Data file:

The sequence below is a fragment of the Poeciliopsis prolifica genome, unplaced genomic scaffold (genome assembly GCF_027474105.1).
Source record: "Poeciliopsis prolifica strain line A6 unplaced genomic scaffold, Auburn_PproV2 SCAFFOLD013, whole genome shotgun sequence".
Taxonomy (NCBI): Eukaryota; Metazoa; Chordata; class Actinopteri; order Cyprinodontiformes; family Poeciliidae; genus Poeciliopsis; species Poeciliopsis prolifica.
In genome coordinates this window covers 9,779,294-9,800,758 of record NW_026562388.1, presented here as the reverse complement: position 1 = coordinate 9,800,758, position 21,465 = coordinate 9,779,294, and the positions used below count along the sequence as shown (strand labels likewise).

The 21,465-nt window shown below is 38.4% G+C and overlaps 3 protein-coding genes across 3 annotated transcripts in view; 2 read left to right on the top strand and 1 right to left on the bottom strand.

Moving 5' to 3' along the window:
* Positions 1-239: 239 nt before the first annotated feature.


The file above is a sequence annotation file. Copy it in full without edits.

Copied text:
The sequence below is a fragment of the Poeciliopsis prolifica genome, unplaced genomic scaffold (genome assembly GCF_027474105.1).
Source record: "Poeciliopsis prolifica strain line A6 unplaced genomic scaffold, Auburn_PproV2 SCAFFOLD013, whole genome shotgun sequence".
Taxonomy (NCBI): Eukaryota; Metazoa; Chordata; class Actinopteri; order Cyprinodontiformes; family Poeciliidae; genus Poeciliopsis; species Poeciliopsis prolifica.
In genome coordinates this window covers 9,779,294-9,800,758 of record NW_026562388.1, presented here as the reverse complement: position 1 = coordinate 9,800,758, position 21,465 = coordinate 9,779,294, and the positions used below count along the sequence as shown (strand labels likewise).

The 21,465-nt window shown below is 38.4% G+C and overlaps 3 protein-coding genes across 3 annotated transcripts in view; 2 read left to right on the top strand and 1 right to left on the bottom strand.

Moving 5' to 3' along the window:
* Positions 1-239: 239 nt before the first annotated feature.